After consulting his doctor and legal counsel Mr. Bower’s lawyer explained to the Judiciary that he would be back at work by October 1. The Judiciary’s answer was that he must return to work by September 10 or disciplinary actions would ensue. Their claim was that the Judiciary had “experienced significant operational hardship” due to his absence. Therefore, they were unwilling to accommodate for his disability. Effective on September 10, 2007 Mr. Bowers was terminated from his position as he had failed to return to work.
The Appellate Division decided that it should be heard by a jury to determine if the Judiciary had failed to provide reasonable accommodations for Mr. Bower’s disability which was in violation of LAD. The courts noted that Mr. Bower’s vacated position was not posted until October 2008 and that the position was not filled until January 20, 2009. Had the Judiciary simply placed Mr. Bowers on unpaid medical leave through September and then allowed him to return to the workplace on October 1 the position would have been unclaimed for only 3 weeks. However, instead, it was empty until January 20. The Judiciary claimed that they had undue financial hardship that prohibited them from filling the position any sooner. If they had overcome this budgetary constraint earlier the jury might have ruled in their favor. As it was, the jury found that the evidence supported Mr. Bower’s claim that the Judiciary failed to accommodate his disability and was in direct violation of the New Jersey Law Against Discrimination.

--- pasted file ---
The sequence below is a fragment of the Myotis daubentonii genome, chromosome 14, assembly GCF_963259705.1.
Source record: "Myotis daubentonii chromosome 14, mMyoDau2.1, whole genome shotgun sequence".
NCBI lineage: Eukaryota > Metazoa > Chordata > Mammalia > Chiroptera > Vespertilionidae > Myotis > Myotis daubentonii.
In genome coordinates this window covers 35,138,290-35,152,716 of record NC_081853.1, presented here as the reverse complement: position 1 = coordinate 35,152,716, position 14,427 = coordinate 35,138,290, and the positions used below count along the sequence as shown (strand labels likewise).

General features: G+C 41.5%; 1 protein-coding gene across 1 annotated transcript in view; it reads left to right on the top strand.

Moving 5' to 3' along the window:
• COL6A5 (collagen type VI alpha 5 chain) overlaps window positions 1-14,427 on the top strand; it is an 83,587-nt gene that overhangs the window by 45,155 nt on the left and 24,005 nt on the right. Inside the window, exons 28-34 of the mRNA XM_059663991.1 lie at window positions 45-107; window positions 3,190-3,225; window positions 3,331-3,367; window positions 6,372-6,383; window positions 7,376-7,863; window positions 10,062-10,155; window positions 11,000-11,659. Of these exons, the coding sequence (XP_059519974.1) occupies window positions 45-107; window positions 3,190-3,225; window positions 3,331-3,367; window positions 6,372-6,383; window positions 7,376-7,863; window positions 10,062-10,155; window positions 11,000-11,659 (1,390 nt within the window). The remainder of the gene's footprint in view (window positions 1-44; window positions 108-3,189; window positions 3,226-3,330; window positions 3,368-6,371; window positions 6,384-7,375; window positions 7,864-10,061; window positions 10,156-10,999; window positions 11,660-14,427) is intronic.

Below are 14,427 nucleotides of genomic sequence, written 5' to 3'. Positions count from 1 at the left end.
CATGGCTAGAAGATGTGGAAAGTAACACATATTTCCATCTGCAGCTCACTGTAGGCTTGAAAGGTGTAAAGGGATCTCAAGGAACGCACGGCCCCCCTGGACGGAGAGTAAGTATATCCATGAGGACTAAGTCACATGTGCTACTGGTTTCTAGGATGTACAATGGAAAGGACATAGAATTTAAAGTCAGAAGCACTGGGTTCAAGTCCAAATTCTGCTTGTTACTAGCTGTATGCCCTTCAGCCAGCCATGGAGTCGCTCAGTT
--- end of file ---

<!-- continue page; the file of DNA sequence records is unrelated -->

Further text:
Employment laws in New Jersey are in place to protect employees from discrimination or maltreatment in the workplace. Expert lawyers such as Tayeb Hyderally work to inform both employers and employees of their rights and responsibilities. When these responsibilities are not carried out and rights are violated Ty Hyderally successfully litigate the case. Many people are not familiar with how NJ employment law cases proceed.